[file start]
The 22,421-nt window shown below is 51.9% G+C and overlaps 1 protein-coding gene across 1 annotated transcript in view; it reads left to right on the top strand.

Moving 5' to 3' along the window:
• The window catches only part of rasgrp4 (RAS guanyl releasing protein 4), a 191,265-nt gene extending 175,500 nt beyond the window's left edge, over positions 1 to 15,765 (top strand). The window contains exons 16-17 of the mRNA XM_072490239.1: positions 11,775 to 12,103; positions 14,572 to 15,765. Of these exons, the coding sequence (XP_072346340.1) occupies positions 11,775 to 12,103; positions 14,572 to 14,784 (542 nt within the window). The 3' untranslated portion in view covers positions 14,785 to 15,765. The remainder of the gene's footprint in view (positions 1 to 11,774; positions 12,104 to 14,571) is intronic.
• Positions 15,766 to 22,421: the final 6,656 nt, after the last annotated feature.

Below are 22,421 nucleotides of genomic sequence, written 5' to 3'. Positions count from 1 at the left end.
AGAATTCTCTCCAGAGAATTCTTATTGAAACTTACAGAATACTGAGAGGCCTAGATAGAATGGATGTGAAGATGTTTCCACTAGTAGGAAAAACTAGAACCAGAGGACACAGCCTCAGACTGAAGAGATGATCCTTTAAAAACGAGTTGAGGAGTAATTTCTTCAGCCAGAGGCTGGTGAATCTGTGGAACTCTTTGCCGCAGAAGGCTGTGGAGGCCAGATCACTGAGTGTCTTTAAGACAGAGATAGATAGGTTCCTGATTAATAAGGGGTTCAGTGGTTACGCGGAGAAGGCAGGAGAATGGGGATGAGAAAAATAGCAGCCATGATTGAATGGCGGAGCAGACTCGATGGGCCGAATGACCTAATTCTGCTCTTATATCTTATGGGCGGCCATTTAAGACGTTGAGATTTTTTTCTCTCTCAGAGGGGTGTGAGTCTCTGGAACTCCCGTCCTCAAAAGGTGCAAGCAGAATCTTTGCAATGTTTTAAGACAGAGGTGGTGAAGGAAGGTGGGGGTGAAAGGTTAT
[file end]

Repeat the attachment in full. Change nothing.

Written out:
The 22,421-nt window shown below is 51.9% G+C and overlaps 1 protein-coding gene across 1 annotated transcript in view; it reads left to right on the top strand.

Moving 5' to 3' along the window:
• The window catches only part of rasgrp4 (RAS guanyl releasing protein 4), a 191,265-nt gene extending 175,500 nt beyond the window's left edge, over positions 1 to 15,765 (top strand). The window contains exons 16-17 of the mRNA XM_072490239.1: positions 11,775 to 12,103; positions 14,572 to 15,765. Of these exons, the coding sequence (XP_072346340.1) occupies positions 11,775 to 12,103; positions 14,572 to 14,784 (542 nt within the window). The 3' untranslated portion in view covers positions 14,785 to 15,765. The remainder of the gene's footprint in view (positions 1 to 11,774; positions 12,104 to 14,571) is intronic.
• Positions 15,766 to 22,421: the final 6,656 nt, after the last annotated feature.

Below are 22,421 nucleotides of genomic sequence, written 5' to 3'. Positions count from 1 at the left end.
AGAATTCTCTCCAGAGAATTCTTATTGAAACTTACAGAATACTGAGAGGCCTAGATAGAATGGATGTGAAGATGTTTCCACTAGTAGGAAAAACTAGAACCAGAGGACACAGCCTCAGACTGAAGAGATGATCCTTTAAAAACGAGTTGAGGAGTAATTTCTTCAGCCAGAGGCTGGTGAATCTGTGGAACTCTTTGCCGCAGAAGGCTGTGGAGGCCAGATCACTGAGTGTCTTTAAGACAGAGATAGATAGGTTCCTGATTAATAAGGGGTTCAGTGGTTACGCGGAGAAGGCAGGAGAATGGGGATGAGAAAAATAGCAGCCATGATTGAATGGCGGAGCAGACTCGATGGGCCGAATGACCTAATTCTGCTCTTATATCTTATGGGCGGCCATTTAAGACGTTGAGATTTTTTTCTCTCTCAGAGGGGTGTGAGTCTCTGGAACTCCCGTCCTCAAAAGGTGCAAGCAGAATCTTTGCAATGTTTTAAGACAGAGGTGGTGAAGGAAGGTGGGGGTGAAAGGTTAT